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Sources of Failure in the Public Switched Telephone Network
April 1997 (vol. 30 no. 4)
pp. 31-36

The US portion of possibly the largest distributed system in the world, the PSTN is also among the most reliable. But why? The author studied outage records maintained by the US Federal Communications Commission to find out. The FCC data tallies the number and duration of outages as well as the number of customers affected. Although such data are interesting as separate entities, it became clear that a meaningful comparison required their combination. The author used the concept of customer minutes-the number of affected customers multiplied by the length of the outage in minutes-to provide this comparison. The author also used a classification technique that is general enough to compare with other large distributed systems. Major categories of failure include human error, acts of nature, hardware and software failures, overloads, and vandalism.

Analysis of the FCC records shows that although human error causes almost half the outages, such outages are relatively short. Overloads-outages accepted as a cost-performance trade-off for the telephone system-affect the most customers for the most minutes.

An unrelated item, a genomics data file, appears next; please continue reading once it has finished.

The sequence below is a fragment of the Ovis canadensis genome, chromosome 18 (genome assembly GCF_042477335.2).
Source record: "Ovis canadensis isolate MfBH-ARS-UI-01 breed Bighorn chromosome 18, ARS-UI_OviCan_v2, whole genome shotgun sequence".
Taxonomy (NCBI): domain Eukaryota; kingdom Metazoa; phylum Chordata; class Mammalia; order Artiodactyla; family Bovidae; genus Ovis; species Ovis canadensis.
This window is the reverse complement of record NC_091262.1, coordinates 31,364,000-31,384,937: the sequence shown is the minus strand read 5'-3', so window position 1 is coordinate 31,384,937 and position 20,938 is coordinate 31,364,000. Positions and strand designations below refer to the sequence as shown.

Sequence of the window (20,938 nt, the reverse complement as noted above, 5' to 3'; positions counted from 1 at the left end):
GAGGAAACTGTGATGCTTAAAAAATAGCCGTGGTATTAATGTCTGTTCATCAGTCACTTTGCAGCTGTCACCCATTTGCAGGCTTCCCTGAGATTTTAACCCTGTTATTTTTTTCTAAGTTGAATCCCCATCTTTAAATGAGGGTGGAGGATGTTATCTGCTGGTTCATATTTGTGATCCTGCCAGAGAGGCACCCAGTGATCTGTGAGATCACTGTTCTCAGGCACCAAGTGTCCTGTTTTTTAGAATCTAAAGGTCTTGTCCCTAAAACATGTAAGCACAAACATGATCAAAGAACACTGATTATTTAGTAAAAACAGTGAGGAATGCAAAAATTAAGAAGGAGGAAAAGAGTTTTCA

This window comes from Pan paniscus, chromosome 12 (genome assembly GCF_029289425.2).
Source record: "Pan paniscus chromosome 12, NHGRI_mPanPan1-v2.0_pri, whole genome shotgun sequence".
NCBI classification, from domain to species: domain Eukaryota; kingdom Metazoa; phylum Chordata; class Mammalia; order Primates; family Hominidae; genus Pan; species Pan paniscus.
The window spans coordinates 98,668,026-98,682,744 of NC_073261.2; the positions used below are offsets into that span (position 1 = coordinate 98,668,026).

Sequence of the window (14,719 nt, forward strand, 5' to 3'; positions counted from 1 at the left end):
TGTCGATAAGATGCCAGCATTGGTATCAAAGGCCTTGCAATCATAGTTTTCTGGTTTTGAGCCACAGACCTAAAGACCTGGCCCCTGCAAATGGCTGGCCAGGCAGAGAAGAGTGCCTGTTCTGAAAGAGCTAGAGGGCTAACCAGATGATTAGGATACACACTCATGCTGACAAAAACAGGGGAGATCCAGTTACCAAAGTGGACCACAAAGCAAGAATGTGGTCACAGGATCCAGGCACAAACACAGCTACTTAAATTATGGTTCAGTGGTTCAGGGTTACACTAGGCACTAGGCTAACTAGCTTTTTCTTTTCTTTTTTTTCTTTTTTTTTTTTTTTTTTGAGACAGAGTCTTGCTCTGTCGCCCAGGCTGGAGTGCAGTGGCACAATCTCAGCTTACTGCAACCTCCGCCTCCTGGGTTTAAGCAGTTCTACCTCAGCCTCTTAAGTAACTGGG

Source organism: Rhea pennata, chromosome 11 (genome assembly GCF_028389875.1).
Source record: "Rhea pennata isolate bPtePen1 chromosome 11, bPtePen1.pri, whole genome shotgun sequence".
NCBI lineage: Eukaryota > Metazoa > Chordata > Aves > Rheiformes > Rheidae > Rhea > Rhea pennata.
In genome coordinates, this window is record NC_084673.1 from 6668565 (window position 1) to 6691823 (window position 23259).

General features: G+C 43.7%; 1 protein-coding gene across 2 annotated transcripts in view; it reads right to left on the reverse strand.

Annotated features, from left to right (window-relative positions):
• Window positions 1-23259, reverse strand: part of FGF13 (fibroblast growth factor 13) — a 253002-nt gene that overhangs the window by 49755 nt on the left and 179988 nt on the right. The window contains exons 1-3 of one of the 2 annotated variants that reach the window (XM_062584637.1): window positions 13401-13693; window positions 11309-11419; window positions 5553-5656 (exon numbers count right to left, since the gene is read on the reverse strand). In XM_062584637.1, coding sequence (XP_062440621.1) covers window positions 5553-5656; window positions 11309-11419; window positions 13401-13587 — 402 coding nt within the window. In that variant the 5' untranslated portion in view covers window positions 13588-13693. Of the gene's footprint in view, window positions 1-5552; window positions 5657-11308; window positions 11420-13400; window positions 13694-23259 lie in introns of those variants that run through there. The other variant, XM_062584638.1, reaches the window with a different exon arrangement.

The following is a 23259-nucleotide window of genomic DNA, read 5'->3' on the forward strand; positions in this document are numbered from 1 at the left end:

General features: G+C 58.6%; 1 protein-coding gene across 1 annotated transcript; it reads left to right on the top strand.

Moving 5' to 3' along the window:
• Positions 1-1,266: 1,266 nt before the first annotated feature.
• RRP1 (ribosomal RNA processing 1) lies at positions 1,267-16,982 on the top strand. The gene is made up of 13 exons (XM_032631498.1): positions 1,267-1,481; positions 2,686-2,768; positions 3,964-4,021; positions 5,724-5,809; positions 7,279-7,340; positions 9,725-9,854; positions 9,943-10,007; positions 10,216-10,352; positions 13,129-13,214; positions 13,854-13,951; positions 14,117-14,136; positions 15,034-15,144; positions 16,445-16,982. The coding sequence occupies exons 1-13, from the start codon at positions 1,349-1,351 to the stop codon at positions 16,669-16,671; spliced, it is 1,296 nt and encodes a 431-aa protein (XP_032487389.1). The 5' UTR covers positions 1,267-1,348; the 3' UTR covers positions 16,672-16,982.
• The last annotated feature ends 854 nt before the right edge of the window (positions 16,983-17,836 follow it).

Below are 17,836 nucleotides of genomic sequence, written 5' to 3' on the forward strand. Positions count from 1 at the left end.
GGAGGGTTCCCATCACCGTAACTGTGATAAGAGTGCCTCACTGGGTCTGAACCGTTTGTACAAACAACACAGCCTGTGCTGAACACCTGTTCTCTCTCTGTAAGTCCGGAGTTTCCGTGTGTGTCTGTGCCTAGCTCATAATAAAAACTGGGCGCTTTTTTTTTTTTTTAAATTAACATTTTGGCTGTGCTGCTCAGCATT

The capability for human intervention is one key to the PSTN's reliability. This system also achieves an excellent trade-off between loose coupling and interaction simplicity, showing that the balance between these characteristics is an important consideration in any distributed-system design. Telephone switch manufacturers also produce extremely reliable software.

Citation:
D. Richard Kuhn, "Sources of Failure in the Public Switched Telephone Network," Computer, vol. 30, no. 4, pp. 31-36, April 1997, doi:10.1109/2.585151
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